“Many people will walk in and out of your life, but only true friends will leave footprints in your heart.” ― Eleanor Roosevelt
This past Monday was Veteran’s Day here in the U.S., the day we as a nation set aside to give honor to our service members past and present for their sacrifices paid to our nation in times of war. As a military veteran (four years Navy, Viet Nam War), I guess that includes me.
But I have purposefully eschewed participating in or celebrating the day (I have my reasons why) and have made it a point over the years to unabashedly explain to anyone who wanted to know why. So, I was unexpectedly surprised when our oldest friends (of over 30 years), invited us to their home for dinner that night, only (once there) to find it their way of thanking me for my service.
I was – am – taken aback. It was like when you adamantly tell everyone you don’t want any birthday celebration or presents and, yet, you walk into a room to “Surprise!” and find yourself celebrated and present-ed, nonetheless. How to respond? Graciously and with heartfelt thanks, recognizing that in spite of one’s own wants, that one must yet yield to the wants of others who feel they need to tell you that you are special to them. It is a need not to be taken lightly. Therefore, in turn, you accept it, because you truly treasure their affection for you, as they are also special to you.
So (you may well ask), what’s my issue with Veteran’s Day? Well, if it was just linked to wars of national survival – oh, say, WWII – I wouldn’t complain. But, arguably, all the other wars we as a people have fought have not been for the issue of survival, per se, they have been for ideological (political) reasons, or for profit (economic gains), or for territorial expansion (hubris). The Revolutionary War and our Civil War were for both political and economic reasons; the War of 1812 was political, and territorial; the Indian Wars were territorial and for profit; the Spanish American War was territorial and for profit; WWI was political (we wanted to be seen as a player in the international arena); the Korean “War” was purely ideological; the Viet Nam conflict was both ideological and for profit; and the various wars, conflicts and interventions since, principally in the Middle East, have been political and for profit.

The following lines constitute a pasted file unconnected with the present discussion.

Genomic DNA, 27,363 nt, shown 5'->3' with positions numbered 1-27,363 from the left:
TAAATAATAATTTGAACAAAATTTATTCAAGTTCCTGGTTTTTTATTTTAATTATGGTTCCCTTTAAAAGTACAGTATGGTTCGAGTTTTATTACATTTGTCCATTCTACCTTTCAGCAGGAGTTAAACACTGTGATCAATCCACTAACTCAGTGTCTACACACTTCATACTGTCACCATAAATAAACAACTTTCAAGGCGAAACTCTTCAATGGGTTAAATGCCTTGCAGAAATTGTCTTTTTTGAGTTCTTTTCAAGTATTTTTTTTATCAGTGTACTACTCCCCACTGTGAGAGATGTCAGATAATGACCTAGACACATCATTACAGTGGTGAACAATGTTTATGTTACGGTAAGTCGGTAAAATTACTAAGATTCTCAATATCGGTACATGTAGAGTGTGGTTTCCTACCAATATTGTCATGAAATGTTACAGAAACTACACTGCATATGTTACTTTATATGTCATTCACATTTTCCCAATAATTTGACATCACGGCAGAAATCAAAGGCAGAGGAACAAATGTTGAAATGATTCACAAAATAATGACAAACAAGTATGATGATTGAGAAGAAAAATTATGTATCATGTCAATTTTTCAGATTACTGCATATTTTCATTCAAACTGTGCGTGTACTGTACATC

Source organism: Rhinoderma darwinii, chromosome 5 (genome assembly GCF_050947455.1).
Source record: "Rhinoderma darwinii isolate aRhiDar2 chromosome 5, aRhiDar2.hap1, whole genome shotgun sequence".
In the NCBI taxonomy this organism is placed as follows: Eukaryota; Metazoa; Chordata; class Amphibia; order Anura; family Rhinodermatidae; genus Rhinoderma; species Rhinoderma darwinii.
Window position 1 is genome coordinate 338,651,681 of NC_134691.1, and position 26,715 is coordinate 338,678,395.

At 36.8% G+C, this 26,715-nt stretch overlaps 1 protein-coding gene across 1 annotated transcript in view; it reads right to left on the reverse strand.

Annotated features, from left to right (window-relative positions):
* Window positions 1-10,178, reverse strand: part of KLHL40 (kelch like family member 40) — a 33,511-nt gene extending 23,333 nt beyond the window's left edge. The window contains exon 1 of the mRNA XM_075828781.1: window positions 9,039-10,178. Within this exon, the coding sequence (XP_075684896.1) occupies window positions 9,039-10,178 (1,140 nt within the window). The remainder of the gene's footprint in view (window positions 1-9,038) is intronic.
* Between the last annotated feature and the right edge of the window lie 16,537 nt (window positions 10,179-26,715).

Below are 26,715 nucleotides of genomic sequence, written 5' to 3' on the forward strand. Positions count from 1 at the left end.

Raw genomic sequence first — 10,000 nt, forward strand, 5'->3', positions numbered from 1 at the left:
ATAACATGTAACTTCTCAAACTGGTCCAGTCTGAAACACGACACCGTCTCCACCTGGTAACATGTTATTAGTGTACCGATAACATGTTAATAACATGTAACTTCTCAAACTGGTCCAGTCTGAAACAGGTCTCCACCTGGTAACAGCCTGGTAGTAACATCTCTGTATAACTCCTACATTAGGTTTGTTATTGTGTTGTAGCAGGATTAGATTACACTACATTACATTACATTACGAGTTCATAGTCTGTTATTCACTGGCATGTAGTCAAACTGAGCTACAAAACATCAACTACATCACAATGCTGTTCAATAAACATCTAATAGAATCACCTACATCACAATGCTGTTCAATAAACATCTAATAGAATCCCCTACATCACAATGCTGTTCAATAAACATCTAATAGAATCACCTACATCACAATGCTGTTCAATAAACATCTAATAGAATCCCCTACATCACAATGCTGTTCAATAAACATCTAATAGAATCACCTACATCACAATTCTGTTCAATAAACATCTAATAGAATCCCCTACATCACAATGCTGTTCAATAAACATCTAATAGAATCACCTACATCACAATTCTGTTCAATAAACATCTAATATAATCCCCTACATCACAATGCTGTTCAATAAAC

We, that is, the United States, were born in war and have waged war endlessly to this very day. Who can say what we – or the world – would be like if we hadn’t? Maybe more the worse-off if we hadn’t. Maybe better-off. There’s no way of telling, there’s no way to go back, try a different approach, to find out.
Yet, I find war very off-putting. Abhorrent. Especially if it’s waged for any reason other than pure survival.
“Every gun that is made, every warship launched, every rocket fired signifies in the final sense, a theft from those who hunger and are not fed, those who are cold and are not clothed. This world in arms is not spending money alone. It is spending the sweat of its laborers, the genius of its scientists, the hopes of its children. This is not a way of life at all in any true sense. Under the clouds of war, it is humanity hanging on a cross of iron.”
― Dwight D. Eisenhower
Just think about what we humans could have – could still – achieve if we – collectively – put our resources to people, science, industry instead of war.
Because, with war it’s five steps back for every one forward. And there’s a moral issue in that, as well.
“A nation that continues year after year to spend more money on military defense than on programs of social uplift is approaching spiritual doom.” ― Martin Luther King Jr.
Money better spent not on just our own domestic needs, but also foreign-aid programs that help stabilize peoples and nations that, in extremis, feel their only recourse is to go to war if they are to survive. But we can’t do that, can we?
That’s why I haven’t been able to give myself to Veteran’s Day. While I honor the men and women who have given their time and service, even lives…to honor Veteran’s Day I’ve felt is to give my tacit and overt approval to war and it’s self-centeredness and ego-centrism. That I haven’t felt I could do.
But I can be thankful to my friends, in spite of it all. As Mennonite-raised, they were reared in the belief that war is an ultimate evil, something to be avoided (if possible). But those that (for whatever reasons) found themselves fighting in war are not to be judged. By my friend’s example, I might have to rethink my position on Veteran’s Day.
My friends have left footprints in my heart.